In addition, many statements and expressions allow the use of types rather than type names. For example, a class declaration may use a parameterized type (§4.5) to denote a superclass. Because a parameterized type is not a qualified type name, it is necessary for the class declaration to explicitly perform access control for the denoted superclass. Consequently, most of the statements and expressions that provide contexts in §6.5.1 to classify a TypeName also perform their own access control checks.

Beyond access to members of a package or reference type, there is the matter of access to constructors of a reference type. Access control must be checked when a constructor is invoked explicitly or implicitly. Consequently, access control is checked by an explicit constructor invocation statement (§8.8.7.1) and by a class instance creation expression (§15.9.3). Such checks are necessary because §6.5.1 has no mention of explicit constructor invocation statements (because they reference constructor names indirectly) and is unaware of the distinction between the class type denoted by an unqualified class instance creation expression and a constructor of that class type. Also, constructors do not have qualified names, so we cannot rely on access control being checked during classification of qualified type names.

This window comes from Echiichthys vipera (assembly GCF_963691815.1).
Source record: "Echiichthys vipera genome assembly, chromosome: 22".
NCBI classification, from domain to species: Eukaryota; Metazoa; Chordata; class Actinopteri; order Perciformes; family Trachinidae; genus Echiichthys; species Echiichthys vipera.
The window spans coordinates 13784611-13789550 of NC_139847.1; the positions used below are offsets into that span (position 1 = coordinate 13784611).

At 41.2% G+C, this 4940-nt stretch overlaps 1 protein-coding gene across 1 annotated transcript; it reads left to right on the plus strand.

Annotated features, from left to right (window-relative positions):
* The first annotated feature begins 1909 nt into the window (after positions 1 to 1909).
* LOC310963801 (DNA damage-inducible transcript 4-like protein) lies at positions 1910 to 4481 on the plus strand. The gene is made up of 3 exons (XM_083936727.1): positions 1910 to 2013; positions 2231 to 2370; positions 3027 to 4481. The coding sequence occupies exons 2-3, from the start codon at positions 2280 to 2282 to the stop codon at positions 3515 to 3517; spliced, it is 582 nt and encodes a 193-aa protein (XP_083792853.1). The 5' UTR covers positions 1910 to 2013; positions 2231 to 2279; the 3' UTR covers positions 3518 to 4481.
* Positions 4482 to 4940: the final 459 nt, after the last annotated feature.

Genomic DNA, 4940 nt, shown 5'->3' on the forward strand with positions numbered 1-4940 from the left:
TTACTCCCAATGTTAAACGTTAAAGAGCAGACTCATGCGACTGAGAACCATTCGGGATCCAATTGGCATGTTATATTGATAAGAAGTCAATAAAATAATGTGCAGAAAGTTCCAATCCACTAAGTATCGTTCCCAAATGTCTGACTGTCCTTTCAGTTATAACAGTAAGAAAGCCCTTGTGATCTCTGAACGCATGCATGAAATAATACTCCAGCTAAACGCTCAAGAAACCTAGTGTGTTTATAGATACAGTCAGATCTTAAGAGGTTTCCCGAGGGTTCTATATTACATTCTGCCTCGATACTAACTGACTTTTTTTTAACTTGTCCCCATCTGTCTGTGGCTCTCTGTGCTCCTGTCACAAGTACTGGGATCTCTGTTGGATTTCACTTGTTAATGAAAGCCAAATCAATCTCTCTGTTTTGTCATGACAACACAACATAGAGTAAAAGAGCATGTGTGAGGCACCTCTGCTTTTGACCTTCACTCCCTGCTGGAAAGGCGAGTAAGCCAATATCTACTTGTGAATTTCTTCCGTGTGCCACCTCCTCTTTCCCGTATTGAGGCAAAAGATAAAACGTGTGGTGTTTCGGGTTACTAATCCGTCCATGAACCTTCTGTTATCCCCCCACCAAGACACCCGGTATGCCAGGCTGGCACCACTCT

Accessibility affects inheritance of class members (§8.2), including hiding and method overriding (§8.4.8.1).

6.6.1. Determining Accessibility

  • A package is always accessible.

  • If a class or interface type is declared public, then it may be accessed by any code, provided that the compilation unit (§7.3) in which it is declared is observable.

    If a class or interface type is declared with package access, then it may be accessed only from within the package in which it is declared.

    A class or interface type declared without an access modifier implicitly has package access.